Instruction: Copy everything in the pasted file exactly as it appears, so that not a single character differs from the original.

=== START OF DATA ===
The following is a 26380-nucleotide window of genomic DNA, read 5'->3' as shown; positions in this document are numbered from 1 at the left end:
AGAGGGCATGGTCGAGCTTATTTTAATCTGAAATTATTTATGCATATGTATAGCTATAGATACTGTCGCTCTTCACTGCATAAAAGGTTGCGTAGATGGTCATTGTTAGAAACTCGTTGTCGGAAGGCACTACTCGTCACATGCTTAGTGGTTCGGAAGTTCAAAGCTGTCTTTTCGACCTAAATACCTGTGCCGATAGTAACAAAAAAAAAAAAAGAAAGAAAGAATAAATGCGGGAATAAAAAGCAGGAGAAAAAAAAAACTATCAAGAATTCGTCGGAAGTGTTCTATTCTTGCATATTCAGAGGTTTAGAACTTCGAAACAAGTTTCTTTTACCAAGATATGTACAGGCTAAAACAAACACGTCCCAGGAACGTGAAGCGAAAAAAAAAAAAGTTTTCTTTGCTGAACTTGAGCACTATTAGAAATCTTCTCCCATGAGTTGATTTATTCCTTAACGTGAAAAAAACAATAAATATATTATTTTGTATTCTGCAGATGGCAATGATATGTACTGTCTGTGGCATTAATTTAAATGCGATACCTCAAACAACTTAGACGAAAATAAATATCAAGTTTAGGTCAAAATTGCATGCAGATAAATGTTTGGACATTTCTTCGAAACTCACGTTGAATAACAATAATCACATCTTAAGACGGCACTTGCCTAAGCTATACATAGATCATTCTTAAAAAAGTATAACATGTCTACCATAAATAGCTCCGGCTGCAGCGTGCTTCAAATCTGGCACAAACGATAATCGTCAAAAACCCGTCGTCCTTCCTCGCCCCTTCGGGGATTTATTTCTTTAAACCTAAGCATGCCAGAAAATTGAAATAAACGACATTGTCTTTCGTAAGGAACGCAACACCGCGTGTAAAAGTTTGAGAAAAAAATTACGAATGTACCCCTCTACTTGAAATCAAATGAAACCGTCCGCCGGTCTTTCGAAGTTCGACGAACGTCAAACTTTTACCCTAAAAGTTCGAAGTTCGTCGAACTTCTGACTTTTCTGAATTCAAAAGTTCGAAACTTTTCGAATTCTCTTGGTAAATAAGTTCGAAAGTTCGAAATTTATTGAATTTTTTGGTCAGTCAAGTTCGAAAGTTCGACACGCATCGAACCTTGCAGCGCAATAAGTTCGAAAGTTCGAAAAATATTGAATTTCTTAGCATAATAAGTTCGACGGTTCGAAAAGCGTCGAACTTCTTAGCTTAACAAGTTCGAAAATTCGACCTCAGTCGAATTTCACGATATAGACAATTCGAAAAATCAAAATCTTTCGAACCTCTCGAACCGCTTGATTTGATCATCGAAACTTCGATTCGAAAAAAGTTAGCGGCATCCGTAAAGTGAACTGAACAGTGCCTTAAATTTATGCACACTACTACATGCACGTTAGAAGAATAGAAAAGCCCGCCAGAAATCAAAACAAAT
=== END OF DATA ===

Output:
The following is a 26380-nucleotide window of genomic DNA, read 5'->3' as shown; positions in this document are numbered from 1 at the left end:
AGAGGGCATGGTCGAGCTTATTTTAATCTGAAATTATTTATGCATATGTATAGCTATAGATACTGTCGCTCTTCACTGCATAAAAGGTTGCGTAGATGGTCATTGTTAGAAACTCGTTGTCGGAAGGCACTACTCGTCACATGCTTAGTGGTTCGGAAGTTCAAAGCTGTCTTTTCGACCTAAATACCTGTGCCGATAGTAACAAAAAAAAAAAAAGAAAGAAAGAATAAATGCGGGAATAAAAAGCAGGAGAAAAAAAAAACTATCAAGAATTCGTCGGAAGTGTTCTATTCTTGCATATTCAGAGGTTTAGAACTTCGAAACAAGTTTCTTTTACCAAGATATGTACAGGCTAAAACAAACACGTCCCAGGAACGTGAAGCGAAAAAAAAAAAAGTTTTCTTTGCTGAACTTGAGCACTATTAGAAATCTTCTCCCATGAGTTGATTTATTCCTTAACGTGAAAAAAACAATAAATATATTATTTTGTATTCTGCAGATGGCAATGATATGTACTGTCTGTGGCATTAATTTAAATGCGATACCTCAAACAACTTAGACGAAAATAAATATCAAGTTTAGGTCAAAATTGCATGCAGATAAATGTTTGGACATTTCTTCGAAACTCACGTTGAATAACAATAATCACATCTTAAGACGGCACTTGCCTAAGCTATACATAGATCATTCTTAAAAAAGTATAACATGTCTACCATAAATAGCTCCGGCTGCAGCGTGCTTCAAATCTGGCACAAACGATAATCGTCAAAAACCCGTCGTCCTTCCTCGCCCCTTCGGGGATTTATTTCTTTAAACCTAAGCATGCCAGAAAATTGAAATAAACGACATTGTCTTTCGTAAGGAACGCAACACCGCGTGTAAAAGTTTGAGAAAAAAATTACGAATGTACCCCTCTACTTGAAATCAAATGAAACCGTCCGCCGGTCTTTCGAAGTTCGACGAACGTCAAACTTTTACCCTAAAAGTTCGAAGTTCGTCGAACTTCTGACTTTTCTGAATTCAAAAGTTCGAAACTTTTCGAATTCTCTTGGTAAATAAGTTCGAAAGTTCGAAATTTATTGAATTTTTTGGTCAGTCAAGTTCGAAAGTTCGACACGCATCGAACCTTGCAGCGCAATAAGTTCGAAAGTTCGAAAAATATTGAATTTCTTAGCATAATAAGTTCGACGGTTCGAAAAGCGTCGAACTTCTTAGCTTAACAAGTTCGAAAATTCGACCTCAGTCGAATTTCACGATATAGACAATTCGAAAAATCAAAATCTTTCGAACCTCTCGAACCGCTTGATTTGATCATCGAAACTTCGATTCGAAAAAAGTTAGCGGCATCCGTAAAGTGAACTGAACAGTGCCTTAAATTTATGCACACTACTACATGCACGTTAGAAGAATAGAAAAGCCCGCCAGAAATCAAAACAAAT